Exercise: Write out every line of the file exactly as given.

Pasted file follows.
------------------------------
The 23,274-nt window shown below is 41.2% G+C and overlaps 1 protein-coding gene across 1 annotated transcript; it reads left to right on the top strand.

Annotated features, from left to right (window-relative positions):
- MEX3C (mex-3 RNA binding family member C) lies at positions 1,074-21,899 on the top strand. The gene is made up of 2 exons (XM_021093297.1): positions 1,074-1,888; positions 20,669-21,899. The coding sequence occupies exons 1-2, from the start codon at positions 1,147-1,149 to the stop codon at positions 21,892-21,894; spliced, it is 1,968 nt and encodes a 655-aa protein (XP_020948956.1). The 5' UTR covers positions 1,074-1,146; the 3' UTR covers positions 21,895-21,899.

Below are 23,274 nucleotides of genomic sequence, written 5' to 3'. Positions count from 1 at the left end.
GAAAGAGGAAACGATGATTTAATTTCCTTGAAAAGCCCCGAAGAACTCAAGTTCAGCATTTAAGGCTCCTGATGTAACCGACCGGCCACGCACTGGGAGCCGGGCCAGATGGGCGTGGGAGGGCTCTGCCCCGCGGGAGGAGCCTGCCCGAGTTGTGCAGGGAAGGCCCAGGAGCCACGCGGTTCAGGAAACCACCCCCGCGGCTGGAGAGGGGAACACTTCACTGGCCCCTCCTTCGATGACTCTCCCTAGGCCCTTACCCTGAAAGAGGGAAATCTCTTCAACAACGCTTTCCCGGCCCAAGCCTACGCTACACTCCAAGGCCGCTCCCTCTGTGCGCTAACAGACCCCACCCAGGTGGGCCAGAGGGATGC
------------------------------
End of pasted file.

The 23,274-nt window shown below is 41.2% G+C and overlaps 1 protein-coding gene across 1 annotated transcript; it reads left to right on the top strand.

Annotated features, from left to right (window-relative positions):
- MEX3C (mex-3 RNA binding family member C) lies at positions 1,074-21,899 on the top strand. The gene is made up of 2 exons (XM_021093297.1): positions 1,074-1,888; positions 20,669-21,899. The coding sequence occupies exons 1-2, from the start codon at positions 1,147-1,149 to the stop codon at positions 21,892-21,894; spliced, it is 1,968 nt and encodes a 655-aa protein (XP_020948956.1). The 5' UTR covers positions 1,074-1,146; the 3' UTR covers positions 21,895-21,899.

Below are 23,274 nucleotides of genomic sequence, written 5' to 3'. Positions count from 1 at the left end.
GAAAGAGGAAACGATGATTTAATTTCCTTGAAAAGCCCCGAAGAACTCAAGTTCAGCATTTAAGGCTCCTGATGTAACCGACCGGCCACGCACTGGGAGCCGGGCCAGATGGGCGTGGGAGGGCTCTGCCCCGCGGGAGGAGCCTGCCCGAGTTGTGCAGGGAAGGCCCAGGAGCCACGCGGTTCAGGAAACCACCCCCGCGGCTGGAGAGGGGAACACTTCACTGGCCCCTCCTTCGATGACTCTCCCTAGGCCCTTACCCTGAAAGAGGGAAATCTCTTCAACAACGCTTTCCCGGCCCAAGCCTACGCTACACTCCAAGGCCGCTCCCTCTGTGCGCTAACAGACCCCACCCAGGTGGGCCAGAGGGATGC